Patriots' venom at Roger Goodell is diluted but jokes won't stop

Dan Wetzel

FOXBOROUGH, Mass. – Nathan Raymond’s motorized, mobile cooler was already pretty cool, what with the LED lights, Bluetooth speakers and customer trailer.

This being the New England Patriots season-opener though, an occasion marked by the raising of the franchise’s fifth Super Bowl banner and a long-awaited Foxborough appearance from NFL commissioner Roger Goodell, he knew he needed to step it up.

So he went to a sign shop near his home in Danielson, Connecticut, and had them “do some vinyl and wrap it all up.”

(Dan Wetzel/Yahoo Sports)

That included a Patriots helmet and a scoreboard that depicted the final of last February’s Super Bowl. It featured a “[expletive] Goodell” sign and a picture of the league commissioner wearing a clown nose, an image that was seemingly everywhere in and around Gillette Stadium on Thursday.

“I think it’s all in good fun,” Raymond, 37, said. “I think it would be hysterical if he himself, Roger Goodell, wore one of the clown shirts and got in on the joke. Or put the clown nose on his face. And realized, he made some mistakes.”

None of that was going to happen. Self-deprecation is not a Goodell strong suit, even though he’ll occasionally bask in boos during draft night.

The Commish walked out onto the Gillette Stadium field about an hour before the game, at 7:32 p.m. wearing a dark suit and surrounded by security and other league officials. The majority of the stands were still empty.

He stood in a corner of one end zone, trying to casually chat with Kansas City Chiefs owner Clark Hunt, as the fans who had arrived early booed, heckled and chanted, in sing-song fashion, “RAH-ger, RAH-ger.”

There was no clown nose or shirt, at least not on him.

Roger Goodell made an appearance at the season opener on Thursday in New England. (AP)

At one point Tom Brady ran down to that end zone and saluted the fans with a fist pump. Whether he knew Goodell was in the area or not is unknown.

At 7:46 p.m., Goodell walked off the field. He waved to one fan screaming at him. That was expected to be his last public appearance of the night. At least one report questioned whether he would stick around for the entire game.

For Patriots fans, 14 pregame minutes tucked in one end of the stadium probably wasn’t what they wanted. It certainly wasn’t the in-game, Jumbotron appearance that could have allowed 60,000-plus to mock him in unison. Or at least laugh the last laugh that they’ve always wanted.

“The Pats fan base, we don’t hate him … much,” Raymond said with a laugh.

If nothing else, this should defuse a situation that was overdue for détente. Goodell and the NFL’s handling of deflate-gate was a travesty. They never conclusively proved that the footballs that night were unnaturally deflated, let alone that Brady had anything to do with it. Instead they suspended Brady via heavy-handed investigative tactics and science-ignorant conclusions. The case was so absurd, yet it laughably reached federal court in Manhattan.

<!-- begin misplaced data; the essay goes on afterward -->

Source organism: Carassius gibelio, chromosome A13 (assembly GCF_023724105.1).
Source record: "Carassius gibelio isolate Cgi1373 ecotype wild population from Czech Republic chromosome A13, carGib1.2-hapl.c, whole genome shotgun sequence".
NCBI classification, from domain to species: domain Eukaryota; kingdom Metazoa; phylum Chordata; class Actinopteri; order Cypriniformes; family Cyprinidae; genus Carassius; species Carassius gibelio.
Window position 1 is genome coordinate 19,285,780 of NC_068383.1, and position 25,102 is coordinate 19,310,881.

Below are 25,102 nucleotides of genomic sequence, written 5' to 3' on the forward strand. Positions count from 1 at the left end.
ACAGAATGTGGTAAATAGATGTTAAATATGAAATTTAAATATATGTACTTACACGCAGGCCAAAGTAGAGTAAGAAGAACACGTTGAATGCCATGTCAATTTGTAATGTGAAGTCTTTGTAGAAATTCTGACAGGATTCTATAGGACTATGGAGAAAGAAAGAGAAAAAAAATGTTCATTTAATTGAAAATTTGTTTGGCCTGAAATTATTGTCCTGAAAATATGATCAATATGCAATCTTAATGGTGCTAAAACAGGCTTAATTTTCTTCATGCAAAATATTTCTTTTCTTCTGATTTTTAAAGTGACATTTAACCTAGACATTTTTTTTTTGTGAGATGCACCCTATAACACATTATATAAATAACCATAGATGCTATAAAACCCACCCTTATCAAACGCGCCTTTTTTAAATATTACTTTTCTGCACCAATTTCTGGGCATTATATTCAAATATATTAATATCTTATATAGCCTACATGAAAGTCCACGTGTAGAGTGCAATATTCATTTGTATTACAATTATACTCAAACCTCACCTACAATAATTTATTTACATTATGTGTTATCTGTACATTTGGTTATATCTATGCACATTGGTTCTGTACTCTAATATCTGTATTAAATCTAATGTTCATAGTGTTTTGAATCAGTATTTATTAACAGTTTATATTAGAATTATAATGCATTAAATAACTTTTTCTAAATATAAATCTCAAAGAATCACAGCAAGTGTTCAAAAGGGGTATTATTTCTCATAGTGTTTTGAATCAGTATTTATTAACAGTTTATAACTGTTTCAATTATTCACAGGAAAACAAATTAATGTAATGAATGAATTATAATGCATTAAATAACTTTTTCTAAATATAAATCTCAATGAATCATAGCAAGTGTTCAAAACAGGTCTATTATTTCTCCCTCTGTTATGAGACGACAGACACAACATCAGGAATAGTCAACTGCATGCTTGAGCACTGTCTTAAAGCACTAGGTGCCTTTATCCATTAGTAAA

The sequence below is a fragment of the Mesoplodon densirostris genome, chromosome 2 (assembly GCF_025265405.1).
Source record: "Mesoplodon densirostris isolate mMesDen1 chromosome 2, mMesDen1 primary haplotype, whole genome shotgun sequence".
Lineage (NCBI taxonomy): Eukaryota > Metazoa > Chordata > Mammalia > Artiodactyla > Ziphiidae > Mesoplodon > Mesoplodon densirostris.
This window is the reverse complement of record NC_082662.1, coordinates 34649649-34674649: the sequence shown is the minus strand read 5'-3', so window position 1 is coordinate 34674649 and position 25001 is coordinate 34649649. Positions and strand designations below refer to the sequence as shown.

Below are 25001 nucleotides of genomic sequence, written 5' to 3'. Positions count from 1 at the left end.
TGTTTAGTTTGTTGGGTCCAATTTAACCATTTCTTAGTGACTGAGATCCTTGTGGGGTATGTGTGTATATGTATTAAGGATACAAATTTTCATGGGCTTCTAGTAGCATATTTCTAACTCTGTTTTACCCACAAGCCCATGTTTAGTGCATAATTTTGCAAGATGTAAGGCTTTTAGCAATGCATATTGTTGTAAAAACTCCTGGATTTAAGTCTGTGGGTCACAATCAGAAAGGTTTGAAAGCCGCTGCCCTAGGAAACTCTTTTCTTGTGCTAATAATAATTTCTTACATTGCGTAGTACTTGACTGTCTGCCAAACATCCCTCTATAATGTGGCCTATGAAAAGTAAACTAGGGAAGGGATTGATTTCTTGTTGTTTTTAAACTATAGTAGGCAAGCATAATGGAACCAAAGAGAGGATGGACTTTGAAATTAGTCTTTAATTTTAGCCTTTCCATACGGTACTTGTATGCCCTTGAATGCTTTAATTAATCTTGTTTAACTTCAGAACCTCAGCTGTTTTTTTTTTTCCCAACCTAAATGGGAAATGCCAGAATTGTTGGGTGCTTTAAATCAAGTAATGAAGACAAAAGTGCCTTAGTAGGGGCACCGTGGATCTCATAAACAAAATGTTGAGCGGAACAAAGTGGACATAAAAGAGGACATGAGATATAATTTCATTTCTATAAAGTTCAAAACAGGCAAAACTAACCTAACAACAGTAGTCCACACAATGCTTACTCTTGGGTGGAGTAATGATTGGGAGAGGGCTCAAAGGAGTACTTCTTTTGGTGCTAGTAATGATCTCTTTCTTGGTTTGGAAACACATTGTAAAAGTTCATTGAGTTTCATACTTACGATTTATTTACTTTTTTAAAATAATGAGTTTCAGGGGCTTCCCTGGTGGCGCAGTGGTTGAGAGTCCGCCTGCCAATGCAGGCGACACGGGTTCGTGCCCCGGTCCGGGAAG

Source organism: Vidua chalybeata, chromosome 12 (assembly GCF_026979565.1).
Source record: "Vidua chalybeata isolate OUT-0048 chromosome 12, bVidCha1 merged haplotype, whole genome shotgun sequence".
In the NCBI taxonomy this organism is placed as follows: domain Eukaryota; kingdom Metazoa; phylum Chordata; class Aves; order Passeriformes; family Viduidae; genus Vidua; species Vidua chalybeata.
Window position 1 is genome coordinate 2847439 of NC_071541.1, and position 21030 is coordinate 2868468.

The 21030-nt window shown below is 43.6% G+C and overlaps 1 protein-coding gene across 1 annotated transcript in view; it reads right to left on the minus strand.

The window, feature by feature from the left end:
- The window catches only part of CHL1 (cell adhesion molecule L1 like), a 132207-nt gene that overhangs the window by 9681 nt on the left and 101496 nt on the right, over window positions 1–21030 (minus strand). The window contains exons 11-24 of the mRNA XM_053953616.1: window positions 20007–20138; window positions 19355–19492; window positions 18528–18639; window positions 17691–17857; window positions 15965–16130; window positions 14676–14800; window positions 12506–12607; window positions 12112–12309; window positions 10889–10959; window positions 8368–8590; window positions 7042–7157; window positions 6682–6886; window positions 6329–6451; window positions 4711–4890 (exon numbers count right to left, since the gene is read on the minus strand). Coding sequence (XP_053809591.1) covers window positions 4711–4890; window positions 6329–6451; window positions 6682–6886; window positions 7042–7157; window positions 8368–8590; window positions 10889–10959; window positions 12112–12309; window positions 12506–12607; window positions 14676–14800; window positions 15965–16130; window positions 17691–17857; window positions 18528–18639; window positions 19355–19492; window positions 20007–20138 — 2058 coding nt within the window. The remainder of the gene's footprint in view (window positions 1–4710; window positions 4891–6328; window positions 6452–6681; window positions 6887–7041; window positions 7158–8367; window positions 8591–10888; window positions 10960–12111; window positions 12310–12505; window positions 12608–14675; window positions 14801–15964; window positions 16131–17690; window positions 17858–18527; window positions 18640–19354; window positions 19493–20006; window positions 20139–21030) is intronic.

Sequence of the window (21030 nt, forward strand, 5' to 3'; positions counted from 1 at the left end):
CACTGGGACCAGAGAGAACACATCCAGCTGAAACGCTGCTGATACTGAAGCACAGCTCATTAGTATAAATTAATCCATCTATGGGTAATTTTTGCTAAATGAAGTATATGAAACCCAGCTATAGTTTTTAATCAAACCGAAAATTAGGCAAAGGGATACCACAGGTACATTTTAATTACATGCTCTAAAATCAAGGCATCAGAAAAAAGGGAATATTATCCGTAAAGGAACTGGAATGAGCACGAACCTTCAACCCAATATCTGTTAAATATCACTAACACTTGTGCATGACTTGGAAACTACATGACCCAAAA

Still, it’s time for New England to move on. Most fans actually have. This wasn’t so much venom as theater. Goodell, with his massive salary, blow-dry looks and born-on-third-base persona is a fun target of scorn.

Revenge is a dish best served with a Lombardi Trophy though and that’s really all that mattered. Brady as a “cheater” lost most believability when he won two titles after the scandal. Last year’s, after sitting for a month, was the sweetest. At one point during the pregame, the Gillette Stadium scoreboard read: Atlanta 28, New England 3 – the score before the Pats mounted the largest comeback in Super Bowl history.

The Patriots’ spoils of victory were on display, joined by its newest banner. (AP)

It was that kind of night here. Or put it this way, the Patriots needed to reorganize where they hang their Super Bowl banners here because they had too many. They have little to complain about.

Goodell certainly should have made an appearance here by now. Slipping into town, unannounced for a 1 p.m. game sometime last year would have ended this. He did make it for a preseason game this year, but didn’t take the field. Instead his absence became a rallying cry.

Barstool Sports used it as a promotional tool, handing out some 60,000 towels with Goodell wearing the clown’s nose this week. They were everywhere in the sprawling parking lots here. So were signs and stickers and other jokes. Mostly though, it was something to laugh about, something to toast, something to keep an edge for a fan base that has won so much, complacency can become common.

“It keeps the beers cold,” Raymond said of his mobile cooler as he made it do circles via remote control.

He could have been talking about mocking Roger Goodell too.